In virtually all industries, organizations face difficult challenges in responding
to rapidly changing, and globally pervasive risks. In an attempt to mitigate or
manage these risks, executive risk managers strive to develop an efficient risk
management program that is engrained in all aspects of the company’s culture.
However, within the organization, the definition of “risk management” and its
impact on strategy typically varies among individuals. In efforts to analyze differing
risk perspectives, Advisen issued a report, Enhancing
Risk Managers’ Strategic Influence, to offer suggestions for bridging this
gap and enriching the risk manager’s role in developing strategy.
Prioritizing Risks Across the Organization
While senior management teams within most organizations take risk management seriously, the priorities of the risk manager and those of the executive board can and often do vary. CEOs are usually concerned with political, external economic, and technological risk factors—the risks that shareholders and equity analysts will likely hold them responsible for. In fact, according to the report, the issue of cyber security risk was the only risk area that corporate risk managers and executive decision makers had in common.
Depending on the organization, risks are broadly categorized in a variety of ways. A common schema places risks into four categories: hazard risk, financial risk, operational risk, and strategic risk. The risk manager typically assumes the role of managing the hazard risk, which includes liabilities and property-related exposures. Meanwhile, management is accountable for strategic risks. Other than cyber threats, risks addressed by the risk manager are rarely recognized as risks of executive management. This, however, is not a major concern; the priorities of the risk manager and management should vary and would, in fact, signal that the risk manager is performing his or her job effectively. Thus, management is less concerned with the priorities of the risk manager and thus turns their attention to other risks. Unless the risk is expected to expose the company to a sizable loss, management’s focus is on the more speculative and strategic risks that cannot be managed with traditional risk management techniques.
Communication Is Key
When his or her job is seen as undervalued or misunderstood, this can be frustrating for the risk manager. To alleviate this, the risk manager should communicate value by transforming actions into financial terms that the C-Suite is likely to incorporate into strategic decisions. Communication is key in this regard; the risk manager needs to be able to explain his or her role to others in ways that the company measures success and value in order to prove that his or her role is of strategic importance.
This communication should include a common “risk language,” in which the risk manager can speak effectively to issues that the C-Suite can relate to. This will ultimately assist the risk manager in proving his or her value to the organization. Moreover, conversations should occur in a forum setting, or perhaps, within informal board training sessions to ensure all individuals are concurrently updated on risks. By adopting this approach, the organization can take larger strides in developing a more unified and integrated approach to managing risk.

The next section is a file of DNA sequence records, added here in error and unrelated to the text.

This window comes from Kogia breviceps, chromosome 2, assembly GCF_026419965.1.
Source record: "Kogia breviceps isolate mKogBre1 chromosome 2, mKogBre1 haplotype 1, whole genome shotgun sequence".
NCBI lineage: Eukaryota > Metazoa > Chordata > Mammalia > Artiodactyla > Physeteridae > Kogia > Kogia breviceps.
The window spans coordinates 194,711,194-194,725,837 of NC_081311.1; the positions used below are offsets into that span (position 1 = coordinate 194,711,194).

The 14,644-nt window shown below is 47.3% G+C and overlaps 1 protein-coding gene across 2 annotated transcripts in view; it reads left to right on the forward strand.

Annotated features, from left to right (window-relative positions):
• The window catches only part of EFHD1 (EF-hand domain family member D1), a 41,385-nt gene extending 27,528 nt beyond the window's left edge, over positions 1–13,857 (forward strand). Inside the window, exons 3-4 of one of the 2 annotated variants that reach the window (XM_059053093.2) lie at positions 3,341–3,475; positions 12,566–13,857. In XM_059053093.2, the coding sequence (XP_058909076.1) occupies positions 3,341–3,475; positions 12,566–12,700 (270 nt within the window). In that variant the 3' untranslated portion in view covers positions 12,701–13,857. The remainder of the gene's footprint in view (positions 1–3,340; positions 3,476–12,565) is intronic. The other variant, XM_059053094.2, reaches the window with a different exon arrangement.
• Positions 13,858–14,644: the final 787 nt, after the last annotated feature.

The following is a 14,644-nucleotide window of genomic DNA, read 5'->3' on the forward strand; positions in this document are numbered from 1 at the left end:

The Risk Manager Strategy
While many risk managers are satisfied with traditional risk management tasks, such as buying insurance or managing captives, others seek to be more integrated with the C-Suite in order to be a part of the strategic decision making process. As the risk manager of an enterprise risk management program, it is important to understand the company’s strategy in order to identify risks to that strategy. Being a part of the decision making process will enhance the risk manager’s ability to do his or her job. As previously indicated, it is up to the risk manager to effectively communicate risk transfer activities into a way that the C-Suite will understand in order to ensure the risk manager’s value is easily understood. Even further, the risk manager should seek to find an advocate in the C-Suite, most often the CFO. With an advocate on the C-Suite, the risk manager will have a way to communicate and produce contributions in regards to strategy.
In order to extract the most value from an enterprise risk management program, the risk manager should ensure his or her position is understood and integrated throughout the company. Their efforts will be most appreciated by the executive decision makers when risk techniques can be translated into a common financial language. By building this risk dialogue into the culture of the company, educating management about risk issues and the contributions of the risk management department, and accepting difficult, yet value-adding tasks, the risk manager can prove the importance of the job title. Ultimately, risk managers should develop a strategy to earn a seat at the C-Suite table, thereby including them in the risk-related strategic discussions.